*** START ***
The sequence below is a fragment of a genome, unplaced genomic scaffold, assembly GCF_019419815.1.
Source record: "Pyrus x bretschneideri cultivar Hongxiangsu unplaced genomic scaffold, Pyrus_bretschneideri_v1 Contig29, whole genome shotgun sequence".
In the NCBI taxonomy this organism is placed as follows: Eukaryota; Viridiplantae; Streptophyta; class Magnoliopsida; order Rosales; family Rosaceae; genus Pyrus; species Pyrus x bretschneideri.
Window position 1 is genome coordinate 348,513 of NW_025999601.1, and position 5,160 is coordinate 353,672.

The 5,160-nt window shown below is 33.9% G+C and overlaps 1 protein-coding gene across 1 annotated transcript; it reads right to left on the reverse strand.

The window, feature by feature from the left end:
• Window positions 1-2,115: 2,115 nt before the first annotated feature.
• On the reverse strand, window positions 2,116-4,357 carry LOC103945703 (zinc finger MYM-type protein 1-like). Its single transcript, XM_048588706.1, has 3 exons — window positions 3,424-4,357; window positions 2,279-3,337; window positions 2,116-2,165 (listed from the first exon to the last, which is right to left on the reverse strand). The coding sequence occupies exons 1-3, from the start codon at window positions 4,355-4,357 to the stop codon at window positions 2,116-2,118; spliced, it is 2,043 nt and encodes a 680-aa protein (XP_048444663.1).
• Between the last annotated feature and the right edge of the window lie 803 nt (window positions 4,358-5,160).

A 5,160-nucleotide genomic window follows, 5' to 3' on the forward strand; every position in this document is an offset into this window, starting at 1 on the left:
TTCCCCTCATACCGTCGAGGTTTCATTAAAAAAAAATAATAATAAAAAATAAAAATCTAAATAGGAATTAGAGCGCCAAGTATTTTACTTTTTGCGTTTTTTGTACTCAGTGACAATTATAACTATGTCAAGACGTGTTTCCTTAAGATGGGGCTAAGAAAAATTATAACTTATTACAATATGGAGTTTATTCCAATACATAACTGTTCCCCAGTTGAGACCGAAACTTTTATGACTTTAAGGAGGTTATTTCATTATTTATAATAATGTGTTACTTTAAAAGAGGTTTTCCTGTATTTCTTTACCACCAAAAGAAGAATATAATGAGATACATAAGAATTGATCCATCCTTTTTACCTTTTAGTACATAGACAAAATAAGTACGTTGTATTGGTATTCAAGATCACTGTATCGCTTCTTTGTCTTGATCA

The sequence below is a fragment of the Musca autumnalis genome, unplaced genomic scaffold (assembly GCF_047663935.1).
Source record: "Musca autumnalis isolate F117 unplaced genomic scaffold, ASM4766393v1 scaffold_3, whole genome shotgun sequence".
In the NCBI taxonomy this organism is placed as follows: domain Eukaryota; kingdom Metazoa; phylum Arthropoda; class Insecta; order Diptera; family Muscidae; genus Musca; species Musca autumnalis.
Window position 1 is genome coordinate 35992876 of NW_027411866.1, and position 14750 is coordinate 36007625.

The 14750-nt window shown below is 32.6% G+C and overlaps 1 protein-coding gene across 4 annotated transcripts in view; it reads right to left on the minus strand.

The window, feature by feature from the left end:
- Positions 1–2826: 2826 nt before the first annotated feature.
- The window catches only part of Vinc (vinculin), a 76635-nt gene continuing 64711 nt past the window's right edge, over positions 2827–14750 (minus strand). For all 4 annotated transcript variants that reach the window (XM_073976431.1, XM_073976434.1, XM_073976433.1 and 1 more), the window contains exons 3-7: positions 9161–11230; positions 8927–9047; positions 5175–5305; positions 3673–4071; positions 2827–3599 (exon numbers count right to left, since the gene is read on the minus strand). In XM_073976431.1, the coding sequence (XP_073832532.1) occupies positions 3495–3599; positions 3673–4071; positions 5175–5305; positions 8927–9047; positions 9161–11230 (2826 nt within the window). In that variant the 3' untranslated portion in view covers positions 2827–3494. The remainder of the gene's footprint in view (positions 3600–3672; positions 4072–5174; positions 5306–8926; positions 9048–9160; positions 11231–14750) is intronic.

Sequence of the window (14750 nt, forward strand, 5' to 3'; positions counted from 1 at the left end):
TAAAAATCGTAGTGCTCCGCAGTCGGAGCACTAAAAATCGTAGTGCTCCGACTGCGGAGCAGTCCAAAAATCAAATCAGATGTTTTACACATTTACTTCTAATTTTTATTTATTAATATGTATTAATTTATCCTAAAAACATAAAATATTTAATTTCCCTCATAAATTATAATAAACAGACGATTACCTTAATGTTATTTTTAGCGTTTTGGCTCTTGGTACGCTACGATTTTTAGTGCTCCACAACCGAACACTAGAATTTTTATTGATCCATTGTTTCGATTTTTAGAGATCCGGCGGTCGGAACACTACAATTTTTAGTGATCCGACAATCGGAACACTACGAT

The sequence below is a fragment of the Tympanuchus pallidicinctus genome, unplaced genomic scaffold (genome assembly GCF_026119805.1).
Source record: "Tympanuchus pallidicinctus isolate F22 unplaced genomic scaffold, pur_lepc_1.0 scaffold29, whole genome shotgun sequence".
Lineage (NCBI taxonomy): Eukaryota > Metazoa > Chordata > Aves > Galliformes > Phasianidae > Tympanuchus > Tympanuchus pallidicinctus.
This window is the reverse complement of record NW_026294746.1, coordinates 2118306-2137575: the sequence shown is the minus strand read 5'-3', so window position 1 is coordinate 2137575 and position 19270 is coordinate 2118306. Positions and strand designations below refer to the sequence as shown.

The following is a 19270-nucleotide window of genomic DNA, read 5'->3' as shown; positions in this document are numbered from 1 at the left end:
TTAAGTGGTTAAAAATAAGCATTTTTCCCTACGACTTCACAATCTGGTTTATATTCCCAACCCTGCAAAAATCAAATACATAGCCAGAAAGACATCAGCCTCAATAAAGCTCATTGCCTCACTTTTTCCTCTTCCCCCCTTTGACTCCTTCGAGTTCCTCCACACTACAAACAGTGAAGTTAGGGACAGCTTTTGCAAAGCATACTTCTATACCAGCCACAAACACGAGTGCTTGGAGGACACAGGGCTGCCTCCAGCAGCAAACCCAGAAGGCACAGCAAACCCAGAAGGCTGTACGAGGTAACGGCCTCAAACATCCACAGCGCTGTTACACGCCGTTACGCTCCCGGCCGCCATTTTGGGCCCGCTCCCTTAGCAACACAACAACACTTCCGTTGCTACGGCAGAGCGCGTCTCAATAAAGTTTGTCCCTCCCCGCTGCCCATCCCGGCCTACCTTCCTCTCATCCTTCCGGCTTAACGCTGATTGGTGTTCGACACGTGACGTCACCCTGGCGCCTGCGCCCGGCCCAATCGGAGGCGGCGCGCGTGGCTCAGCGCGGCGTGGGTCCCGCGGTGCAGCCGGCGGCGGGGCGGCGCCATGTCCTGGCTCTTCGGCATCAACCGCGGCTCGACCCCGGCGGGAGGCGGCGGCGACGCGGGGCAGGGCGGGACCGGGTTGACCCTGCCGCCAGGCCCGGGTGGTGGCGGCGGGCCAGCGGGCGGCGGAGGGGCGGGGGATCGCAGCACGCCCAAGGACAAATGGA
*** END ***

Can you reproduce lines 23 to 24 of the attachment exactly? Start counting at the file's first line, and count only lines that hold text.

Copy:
Source record: "Tympanuchus pallidicinctus isolate F22 unplaced genomic scaffold, pur_lepc_1.0 scaffold29, whole genome shotgun sequence".
Lineage (NCBI taxonomy): Eukaryota > Metazoa > Chordata > Aves > Galliformes > Phasianidae > Tympanuchus > Tympanuchus pallidicinctus.